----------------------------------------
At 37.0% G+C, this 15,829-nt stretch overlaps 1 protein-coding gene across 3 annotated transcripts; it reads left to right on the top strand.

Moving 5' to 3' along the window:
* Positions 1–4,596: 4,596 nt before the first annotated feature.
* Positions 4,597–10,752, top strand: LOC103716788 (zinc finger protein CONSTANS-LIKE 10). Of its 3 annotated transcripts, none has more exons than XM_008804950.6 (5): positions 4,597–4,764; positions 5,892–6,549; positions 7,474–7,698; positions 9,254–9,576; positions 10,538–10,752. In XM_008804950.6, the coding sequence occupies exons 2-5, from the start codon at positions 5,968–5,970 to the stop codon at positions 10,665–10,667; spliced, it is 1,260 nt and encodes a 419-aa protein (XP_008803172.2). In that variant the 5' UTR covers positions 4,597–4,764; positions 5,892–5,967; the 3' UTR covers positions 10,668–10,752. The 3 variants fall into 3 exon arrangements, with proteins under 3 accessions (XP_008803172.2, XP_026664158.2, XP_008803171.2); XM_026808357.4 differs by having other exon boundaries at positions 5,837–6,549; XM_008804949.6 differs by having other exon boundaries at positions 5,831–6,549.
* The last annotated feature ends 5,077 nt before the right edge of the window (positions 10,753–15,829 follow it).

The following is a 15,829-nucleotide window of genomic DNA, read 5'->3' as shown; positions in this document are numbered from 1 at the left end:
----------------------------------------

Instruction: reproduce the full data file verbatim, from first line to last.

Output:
At 37.0% G+C, this 15,829-nt stretch overlaps 1 protein-coding gene across 3 annotated transcripts; it reads left to right on the top strand.

Moving 5' to 3' along the window:
* Positions 1–4,596: 4,596 nt before the first annotated feature.
* Positions 4,597–10,752, top strand: LOC103716788 (zinc finger protein CONSTANS-LIKE 10). Of its 3 annotated transcripts, none has more exons than XM_008804950.6 (5): positions 4,597–4,764; positions 5,892–6,549; positions 7,474–7,698; positions 9,254–9,576; positions 10,538–10,752. In XM_008804950.6, the coding sequence occupies exons 2-5, from the start codon at positions 5,968–5,970 to the stop codon at positions 10,665–10,667; spliced, it is 1,260 nt and encodes a 419-aa protein (XP_008803172.2). In that variant the 5' UTR covers positions 4,597–4,764; positions 5,892–5,967; the 3' UTR covers positions 10,668–10,752. The 3 variants fall into 3 exon arrangements, with proteins under 3 accessions (XP_008803172.2, XP_026664158.2, XP_008803171.2); XM_026808357.4 differs by having other exon boundaries at positions 5,837–6,549; XM_008804949.6 differs by having other exon boundaries at positions 5,831–6,549.
* The last annotated feature ends 5,077 nt before the right edge of the window (positions 10,753–15,829 follow it).

The following is a 15,829-nucleotide window of genomic DNA, read 5'->3' as shown; positions in this document are numbered from 1 at the left end: